Financial Keys Quarterly Update
Below is a summary of market movements this quarter and major changes to some of the key asset classes:
The Australian equity market (as measured by the S&P/ASX 200) continued to slowly recover in July and August (off the back of a better than feared reporting season). The market traded sideways and struggled to gain much momentum. However as September drew to a close, heightening volatility, mainly due to lack of US fiscal stimulus and second wave virus concerns, caused the market to fall away significantly, resulting in the quarter finishing down (-0.44%).
Quarterly returns, both losses and gains, were evenly spread across all sectors with cyclical sectors again being impacted the most (Energy -14%, Financials -6%). Information technology continued its northward trajectory (+13%), whilst Consumer Discretionary was up (+8.7%).
With the large cap sector potentially running out of steam, the more volatile, yet greater potential small and mid-cap sectors continue to outperform posting (+5.7%) and (+5.4%) respectively for the quarter.
All major developed and emerging markets outperformed the Australian market finishing the quarter strongly in AUD terms, albeit not helped by a rise in the Aussie dollar. In the US, second waves of COVID-19 across the country and increasing uncertainty surrounding the upcoming election did not stop the local indices gaining further ground; the S&P 500 returning (+4.5%).
Emerging Markets (as measured by the MSCI EM index) returned a robust (+5.2%) aided by optimism towards a COVID-19 vaccine and improving economic conditions. Europe (as measured by the STOXX Europe 600 index) was fairly flat over the quarter returning a mild (+0.5%) whilst Asia, excluding Japan (as measured by the MSCI AC Asia Ex Japan index) recorded a strong return of (+6.3%) which was aided by double digit returns across Taiwan, India and Korea. Information Technology and Consumer Discretionary lead the way.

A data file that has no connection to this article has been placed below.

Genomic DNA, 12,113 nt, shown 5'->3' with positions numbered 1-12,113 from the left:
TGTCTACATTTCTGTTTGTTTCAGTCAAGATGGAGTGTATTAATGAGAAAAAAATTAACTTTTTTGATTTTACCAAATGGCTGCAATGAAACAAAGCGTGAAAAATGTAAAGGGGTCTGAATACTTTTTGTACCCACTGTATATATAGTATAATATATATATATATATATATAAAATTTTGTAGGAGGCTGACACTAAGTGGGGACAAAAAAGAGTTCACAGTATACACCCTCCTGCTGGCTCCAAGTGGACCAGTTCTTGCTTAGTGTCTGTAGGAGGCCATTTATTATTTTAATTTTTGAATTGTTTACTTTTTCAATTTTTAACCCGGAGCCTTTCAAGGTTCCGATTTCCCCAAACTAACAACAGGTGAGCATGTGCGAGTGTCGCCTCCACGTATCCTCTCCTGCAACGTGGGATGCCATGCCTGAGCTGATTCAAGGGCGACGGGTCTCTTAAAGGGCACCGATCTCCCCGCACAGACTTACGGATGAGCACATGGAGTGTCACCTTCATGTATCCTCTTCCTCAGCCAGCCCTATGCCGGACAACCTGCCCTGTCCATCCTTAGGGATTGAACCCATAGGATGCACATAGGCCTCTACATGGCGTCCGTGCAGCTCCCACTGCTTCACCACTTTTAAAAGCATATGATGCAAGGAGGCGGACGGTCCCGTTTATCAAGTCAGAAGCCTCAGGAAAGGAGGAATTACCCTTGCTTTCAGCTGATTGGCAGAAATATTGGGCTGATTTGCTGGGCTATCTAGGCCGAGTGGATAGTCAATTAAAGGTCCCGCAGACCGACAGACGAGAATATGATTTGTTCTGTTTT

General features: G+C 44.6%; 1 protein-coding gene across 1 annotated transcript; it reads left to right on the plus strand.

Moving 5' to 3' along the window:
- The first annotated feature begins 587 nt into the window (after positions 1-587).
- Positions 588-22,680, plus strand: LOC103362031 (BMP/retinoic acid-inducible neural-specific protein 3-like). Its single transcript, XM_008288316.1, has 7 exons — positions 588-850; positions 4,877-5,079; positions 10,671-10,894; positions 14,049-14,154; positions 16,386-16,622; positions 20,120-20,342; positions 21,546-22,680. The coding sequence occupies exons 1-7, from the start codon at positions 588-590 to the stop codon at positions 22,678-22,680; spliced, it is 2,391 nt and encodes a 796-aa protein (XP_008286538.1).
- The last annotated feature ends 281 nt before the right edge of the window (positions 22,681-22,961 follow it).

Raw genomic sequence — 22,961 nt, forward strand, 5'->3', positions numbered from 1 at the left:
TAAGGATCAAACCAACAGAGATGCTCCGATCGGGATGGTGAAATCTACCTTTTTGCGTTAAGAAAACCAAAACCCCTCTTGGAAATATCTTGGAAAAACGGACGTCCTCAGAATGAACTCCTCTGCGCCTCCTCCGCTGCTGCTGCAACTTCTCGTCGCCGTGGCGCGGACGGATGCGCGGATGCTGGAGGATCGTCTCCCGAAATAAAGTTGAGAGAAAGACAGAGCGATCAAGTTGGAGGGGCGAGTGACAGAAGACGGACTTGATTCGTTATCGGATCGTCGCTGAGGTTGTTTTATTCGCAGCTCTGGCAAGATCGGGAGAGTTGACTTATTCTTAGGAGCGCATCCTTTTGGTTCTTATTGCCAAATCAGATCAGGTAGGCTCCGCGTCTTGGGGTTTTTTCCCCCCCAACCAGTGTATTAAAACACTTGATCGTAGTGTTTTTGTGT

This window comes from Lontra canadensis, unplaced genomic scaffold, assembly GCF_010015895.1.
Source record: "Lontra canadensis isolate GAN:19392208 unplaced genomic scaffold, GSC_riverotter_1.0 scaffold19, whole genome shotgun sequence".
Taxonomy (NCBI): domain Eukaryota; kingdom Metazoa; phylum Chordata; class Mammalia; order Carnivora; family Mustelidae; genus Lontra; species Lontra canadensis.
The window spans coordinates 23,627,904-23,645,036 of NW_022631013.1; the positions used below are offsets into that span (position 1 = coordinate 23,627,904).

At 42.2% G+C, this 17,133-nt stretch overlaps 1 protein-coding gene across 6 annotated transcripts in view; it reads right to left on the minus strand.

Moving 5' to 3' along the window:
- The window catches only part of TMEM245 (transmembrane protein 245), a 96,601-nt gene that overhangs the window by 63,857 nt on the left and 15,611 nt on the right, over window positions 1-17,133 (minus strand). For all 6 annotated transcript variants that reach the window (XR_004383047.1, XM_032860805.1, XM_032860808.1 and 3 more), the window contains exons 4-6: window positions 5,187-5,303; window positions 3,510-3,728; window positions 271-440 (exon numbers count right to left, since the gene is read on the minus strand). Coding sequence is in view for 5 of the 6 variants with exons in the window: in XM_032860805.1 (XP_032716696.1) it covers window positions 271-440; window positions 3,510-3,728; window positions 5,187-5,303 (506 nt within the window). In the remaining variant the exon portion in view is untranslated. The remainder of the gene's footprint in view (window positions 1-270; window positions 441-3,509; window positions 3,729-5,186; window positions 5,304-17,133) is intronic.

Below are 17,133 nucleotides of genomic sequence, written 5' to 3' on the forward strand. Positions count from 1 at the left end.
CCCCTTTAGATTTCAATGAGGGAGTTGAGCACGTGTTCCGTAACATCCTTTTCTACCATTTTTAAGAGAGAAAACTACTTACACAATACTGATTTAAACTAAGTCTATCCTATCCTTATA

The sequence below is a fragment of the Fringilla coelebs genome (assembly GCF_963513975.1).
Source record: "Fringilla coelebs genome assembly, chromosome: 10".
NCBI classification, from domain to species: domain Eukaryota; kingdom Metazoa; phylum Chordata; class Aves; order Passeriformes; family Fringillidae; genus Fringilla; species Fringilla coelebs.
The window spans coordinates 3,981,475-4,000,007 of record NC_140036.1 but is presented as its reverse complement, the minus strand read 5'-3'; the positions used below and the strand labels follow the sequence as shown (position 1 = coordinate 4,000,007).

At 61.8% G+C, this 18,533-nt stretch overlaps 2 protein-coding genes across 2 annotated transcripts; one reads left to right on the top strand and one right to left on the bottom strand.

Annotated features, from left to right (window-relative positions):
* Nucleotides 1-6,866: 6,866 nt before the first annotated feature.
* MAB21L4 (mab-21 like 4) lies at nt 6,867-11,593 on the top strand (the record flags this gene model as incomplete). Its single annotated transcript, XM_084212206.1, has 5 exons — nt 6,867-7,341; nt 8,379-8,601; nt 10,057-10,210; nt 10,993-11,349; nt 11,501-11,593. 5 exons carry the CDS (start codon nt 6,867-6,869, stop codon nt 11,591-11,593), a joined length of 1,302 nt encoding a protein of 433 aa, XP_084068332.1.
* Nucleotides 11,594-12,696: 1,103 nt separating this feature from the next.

Property & Infrastructure
The Australian listed property sector showed some resilience returning (+7.0%) however the sector will remain structurally challenged (divergence in performance across sub-sectors even more pronounced) due to the pandemic and slowing economy. Global listed property (+0.6%) and global listed infrastructure (+1.0%) performed fairly flat on a currency hedged basis, but a rise in the Aussie dollar saw unhedged returns fall into negative territory, (-2.4%) and (-1.8%) respectively.
Bonds and Cash
The RBA and central banks globally continued their significant stimulus programs to support bond markets. Bond returns were again muted in the September quarter. Australian bonds (Bloomberg AusBond Govn 0+Yr) were up (+0.95%) whilst global bonds (BBgBarc Global Aggregate TR Hedged) were also slightly positive (+0.68%). Corporate bonds outperformed government bonds as spreads continue to tighten albeit at lesser levels than the June quarter. Riskier bond assets were broadly buoyant with monetary policy helping anchor yields at low levels thus forcing investors out the risk spectrum to chase yield. Cash yields remained anchored low with the RBA leaving the official rate (+0.25%) untouched throughout the quarter.
The September quarter was mixed all around with markets, economics, and politics all ebbing and flowing throughout the quarter.
Markets broadly finished up for the quarter, but it was an unusual ride through as virus concerns rose as did political risks, particularly in the US. Second wave virus fears were proven correct as Europe saw a large rise in new daily infections as many Europeans travelled for the summer holidays, possibly buoyed by European political leaders vowing no second lockdown. New daily US infections also rose as the US economy began to re-open as businesses and households tried their best to get back to some level of normal. This resulted in some increases in restrictions within Europe and the US, and even parts of Asia.